When he began taking photographs of Native Americans in the Western United States in 1904, Edward Curtis could not have imagined that he was beginning the project that would last him for the rest of his working life. Curtis became so obsessed with making a complete pictorial record of Native American tribes that he found himself choosing the project over his family any time that the two came into conflict. Ultimately, he would lose his wife, his photography business, and most of his other assets because he allowed his photographs and the books he published to become the most important things in his life – everything else was secondary.
In To Catch the Lightning: A Novel of American Dreaming, Alan Cheuse uses longtime Curtis assistant William Myers and American Indian Jimmy Fly-wing to tell Edward Curtis’s story. Myers served as translator and transcriber for Curtis, making it possible for the pair to record the ancient Indian legends, stories, songs and history that turned Curtis’s project into so much more than just a collection of magnificent photographs. Fly-wing, a Plains Indian who out of curiosity climbed into the first train he ever saw and rode it all the way to Chicago, was an assistant of a different type, riding ahead of the party in order to locate Indian villages and build goodwill among the Indians about Curtis and his camera.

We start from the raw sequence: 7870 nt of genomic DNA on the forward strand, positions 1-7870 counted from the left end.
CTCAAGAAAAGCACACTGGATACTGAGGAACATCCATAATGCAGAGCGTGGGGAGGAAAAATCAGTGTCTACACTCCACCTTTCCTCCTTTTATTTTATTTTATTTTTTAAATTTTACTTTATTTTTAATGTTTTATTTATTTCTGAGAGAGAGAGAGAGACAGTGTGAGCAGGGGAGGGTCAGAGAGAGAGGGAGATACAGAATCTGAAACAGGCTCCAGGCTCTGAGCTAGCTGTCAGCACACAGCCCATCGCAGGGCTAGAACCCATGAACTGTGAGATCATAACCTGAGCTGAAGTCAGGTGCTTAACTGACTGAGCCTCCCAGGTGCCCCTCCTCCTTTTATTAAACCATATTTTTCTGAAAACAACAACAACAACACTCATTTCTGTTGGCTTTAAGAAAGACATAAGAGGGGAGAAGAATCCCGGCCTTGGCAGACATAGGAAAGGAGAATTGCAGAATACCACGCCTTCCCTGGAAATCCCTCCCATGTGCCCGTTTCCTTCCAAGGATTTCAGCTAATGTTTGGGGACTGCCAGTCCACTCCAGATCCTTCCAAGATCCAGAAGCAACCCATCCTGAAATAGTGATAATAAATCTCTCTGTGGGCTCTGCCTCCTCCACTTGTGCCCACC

Curtis’s passion to visually record a society rapidly moving toward extinction was not well-rewarded during his lifetime despite the fact that much of his early work was financed by J.P. Morgan or that Teddy Roosevelt provided the forward for his series of books. After Morgan’s death, whenever Curtis was not actually in the field, he fought to keep the project alive by raising whatever money he could in the big cities of the East, further limiting the time he could spend at home and greatly adding to his wife Clara’s burden of raising their family and keeping their local photo studio in business entirely on her own.
To Catch the Lightning has a dramatic story to tell but it tells that story unevenly. At times the narrative races along with an excitement and tension perfect for the life led by this American dreamer. At other times, particularly during the long dream sequences of Jimmy Fly-wing and Curtis himself, the pace becomes sluggish and somewhat confusing, causing the book to sputter a bit before it regains its rhythm. Despite its uneven pacing, however, To Catch the Lightning offers worthy insights and explanations to help explain a man so willing to forsake his wife and children for a dream, a dream that consumed his entire lifetime, and one for which he will long be remembered.
Whether or not Curtis made the right choice for himself is certainly debatable. What is not debatable is that American history is richer and better documented because of the path he chose to follow.
Rated at: 3.5